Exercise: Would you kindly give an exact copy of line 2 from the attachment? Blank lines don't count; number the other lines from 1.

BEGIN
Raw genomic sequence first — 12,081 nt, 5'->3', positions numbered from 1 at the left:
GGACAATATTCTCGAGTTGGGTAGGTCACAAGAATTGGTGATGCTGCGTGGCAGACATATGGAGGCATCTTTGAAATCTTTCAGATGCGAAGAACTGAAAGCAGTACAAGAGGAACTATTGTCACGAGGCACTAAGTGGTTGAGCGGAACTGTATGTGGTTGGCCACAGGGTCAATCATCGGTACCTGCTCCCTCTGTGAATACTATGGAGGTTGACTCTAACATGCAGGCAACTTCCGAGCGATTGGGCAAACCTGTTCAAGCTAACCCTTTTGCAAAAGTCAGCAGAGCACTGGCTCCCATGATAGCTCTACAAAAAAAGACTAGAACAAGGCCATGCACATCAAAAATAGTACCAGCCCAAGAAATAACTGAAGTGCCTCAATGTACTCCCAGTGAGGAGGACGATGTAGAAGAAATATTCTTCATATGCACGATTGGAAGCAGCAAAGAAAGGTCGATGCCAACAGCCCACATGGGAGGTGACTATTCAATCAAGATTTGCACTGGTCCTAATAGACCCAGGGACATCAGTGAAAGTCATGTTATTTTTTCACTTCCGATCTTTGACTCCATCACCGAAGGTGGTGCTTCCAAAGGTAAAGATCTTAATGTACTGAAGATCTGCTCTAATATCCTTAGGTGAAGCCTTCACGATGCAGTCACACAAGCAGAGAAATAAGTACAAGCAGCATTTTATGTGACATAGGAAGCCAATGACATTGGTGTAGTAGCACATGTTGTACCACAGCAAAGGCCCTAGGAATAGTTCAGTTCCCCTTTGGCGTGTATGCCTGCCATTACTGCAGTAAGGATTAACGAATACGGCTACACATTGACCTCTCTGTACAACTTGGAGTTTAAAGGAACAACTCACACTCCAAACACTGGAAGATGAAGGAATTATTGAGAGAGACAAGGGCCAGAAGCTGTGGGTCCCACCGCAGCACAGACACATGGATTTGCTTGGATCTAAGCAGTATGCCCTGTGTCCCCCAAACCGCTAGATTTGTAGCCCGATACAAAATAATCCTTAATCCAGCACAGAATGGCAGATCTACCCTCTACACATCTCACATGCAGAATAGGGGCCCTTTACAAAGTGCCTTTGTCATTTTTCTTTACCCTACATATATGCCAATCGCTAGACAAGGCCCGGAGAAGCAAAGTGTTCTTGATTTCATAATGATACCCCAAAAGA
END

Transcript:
GGACAATATTCTCGAGTTGGGTAGGTCACAAGAATTGGTGATGCTGCGTGGCAGACATATGGAGGCATCTTTGAAATCTTTCAGATGCGAAGAACTGAAAGCAGTACAAGAGGAACTATTGTCACGAGGCACTAAGTGGTTGAGCGGAACTGTATGTGGTTGGCCACAGGGTCAATCATCGGTACCTGCTCCCTCTGTGAATACTATGGAGGTTGACTCTAACATGCAGGCAACTTCCGAGCGATTGGGCAAACCTGTTCAAGCTAACCCTTTTGCAAAAGTCAGCAGAGCACTGGCTCCCATGATAGCTCTACAAAAAAAGACTAGAACAAGGCCATGCACATCAAAAATAGTACCAGCCCAAGAAATAACTGAAGTGCCTCAATGTACTCCCAGTGAGGAGGACGATGTAGAAGAAATATTCTTCATATGCACGATTGGAAGCAGCAAAGAAAGGTCGATGCCAACAGCCCACATGGGAGGTGACTATTCAATCAAGATTTGCACTGGTCCTAATAGACCCAGGGACATCAGTGAAAGTCATGTTATTTTTTCACTTCCGATCTTTGACTCCATCACCGAAGGTGGTGCTTCCAAAGGTAAAGATCTTAATGTACTGAAGATCTGCTCTAATATCCTTAGGTGAAGCCTTCACGATGCAGTCACACAAGCAGAGAAATAAGTACAAGCAGCATTTTATGTGACATAGGAAGCCAATGACATTGGTGTAGTAGCACATGTTGTACCACAGCAAAGGCCCTAGGAATAGTTCAGTTCCCCTTTGGCGTGTATGCCTGCCATTACTGCAGTAAGGATTAACGAATACGGCTACACATTGACCTCTCTGTACAACTTGGAGTTTAAAGGAACAACTCACACTCCAAACACTGGAAGATGAAGGAATTATTGAGAGAGACAAGGGCCAGAAGCTGTGGGTCCCACCGCAGCACAGACACATGGATTTGCTTGGATCTAAGCAGTATGCCCTGTGTCCCCCAAACCGCTAGATTTGTAGCCCGATACAAAATAATCCTTAATCCAGCACAGAATGGCAGATCTACCCTCTACACATCTCACATGCAGAATAGGGGCCCTTTACAAAGTGCCTTTGTCATTTTTCTTTACCCTACATATATGCCAATCGCTAGACAAGGCCCGGAGAAGCAAAGTGTTCTTGATTTCATAATGATACCCCAAAAGA